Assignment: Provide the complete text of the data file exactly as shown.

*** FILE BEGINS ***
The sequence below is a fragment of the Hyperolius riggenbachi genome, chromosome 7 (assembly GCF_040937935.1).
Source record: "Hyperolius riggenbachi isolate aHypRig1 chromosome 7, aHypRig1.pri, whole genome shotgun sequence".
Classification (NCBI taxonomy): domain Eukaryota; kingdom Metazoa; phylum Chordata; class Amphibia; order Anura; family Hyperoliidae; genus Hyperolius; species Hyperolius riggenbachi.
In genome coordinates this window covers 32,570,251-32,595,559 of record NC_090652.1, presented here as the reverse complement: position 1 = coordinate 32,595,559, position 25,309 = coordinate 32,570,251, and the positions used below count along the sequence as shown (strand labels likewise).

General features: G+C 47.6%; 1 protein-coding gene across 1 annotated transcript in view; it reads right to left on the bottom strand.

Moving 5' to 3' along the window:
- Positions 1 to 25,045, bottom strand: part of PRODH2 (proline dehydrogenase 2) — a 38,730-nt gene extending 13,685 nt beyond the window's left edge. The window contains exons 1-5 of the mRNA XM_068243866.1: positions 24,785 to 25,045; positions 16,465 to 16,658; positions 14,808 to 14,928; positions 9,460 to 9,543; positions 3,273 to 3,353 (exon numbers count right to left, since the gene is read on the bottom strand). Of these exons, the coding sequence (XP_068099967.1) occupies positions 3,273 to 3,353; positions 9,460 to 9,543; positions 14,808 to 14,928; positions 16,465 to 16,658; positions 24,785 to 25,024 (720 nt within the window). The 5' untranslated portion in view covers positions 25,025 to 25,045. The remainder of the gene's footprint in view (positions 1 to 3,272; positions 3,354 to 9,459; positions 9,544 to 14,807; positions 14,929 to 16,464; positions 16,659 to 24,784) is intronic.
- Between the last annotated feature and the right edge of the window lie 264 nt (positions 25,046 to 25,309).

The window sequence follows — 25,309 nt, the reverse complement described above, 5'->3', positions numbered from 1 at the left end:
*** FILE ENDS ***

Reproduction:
The sequence below is a fragment of the Hyperolius riggenbachi genome, chromosome 7 (assembly GCF_040937935.1).
Source record: "Hyperolius riggenbachi isolate aHypRig1 chromosome 7, aHypRig1.pri, whole genome shotgun sequence".
Classification (NCBI taxonomy): domain Eukaryota; kingdom Metazoa; phylum Chordata; class Amphibia; order Anura; family Hyperoliidae; genus Hyperolius; species Hyperolius riggenbachi.
In genome coordinates this window covers 32,570,251-32,595,559 of record NC_090652.1, presented here as the reverse complement: position 1 = coordinate 32,595,559, position 25,309 = coordinate 32,570,251, and the positions used below count along the sequence as shown (strand labels likewise).

General features: G+C 47.6%; 1 protein-coding gene across 1 annotated transcript in view; it reads right to left on the bottom strand.

Moving 5' to 3' along the window:
- Positions 1 to 25,045, bottom strand: part of PRODH2 (proline dehydrogenase 2) — a 38,730-nt gene extending 13,685 nt beyond the window's left edge. The window contains exons 1-5 of the mRNA XM_068243866.1: positions 24,785 to 25,045; positions 16,465 to 16,658; positions 14,808 to 14,928; positions 9,460 to 9,543; positions 3,273 to 3,353 (exon numbers count right to left, since the gene is read on the bottom strand). Of these exons, the coding sequence (XP_068099967.1) occupies positions 3,273 to 3,353; positions 9,460 to 9,543; positions 14,808 to 14,928; positions 16,465 to 16,658; positions 24,785 to 25,024 (720 nt within the window). The 5' untranslated portion in view covers positions 25,025 to 25,045. The remainder of the gene's footprint in view (positions 1 to 3,272; positions 3,354 to 9,459; positions 9,544 to 14,807; positions 14,929 to 16,464; positions 16,659 to 24,784) is intronic.
- Between the last annotated feature and the right edge of the window lie 264 nt (positions 25,046 to 25,309).

The window sequence follows — 25,309 nt, the reverse complement described above, 5'->3', positions numbered from 1 at the left end: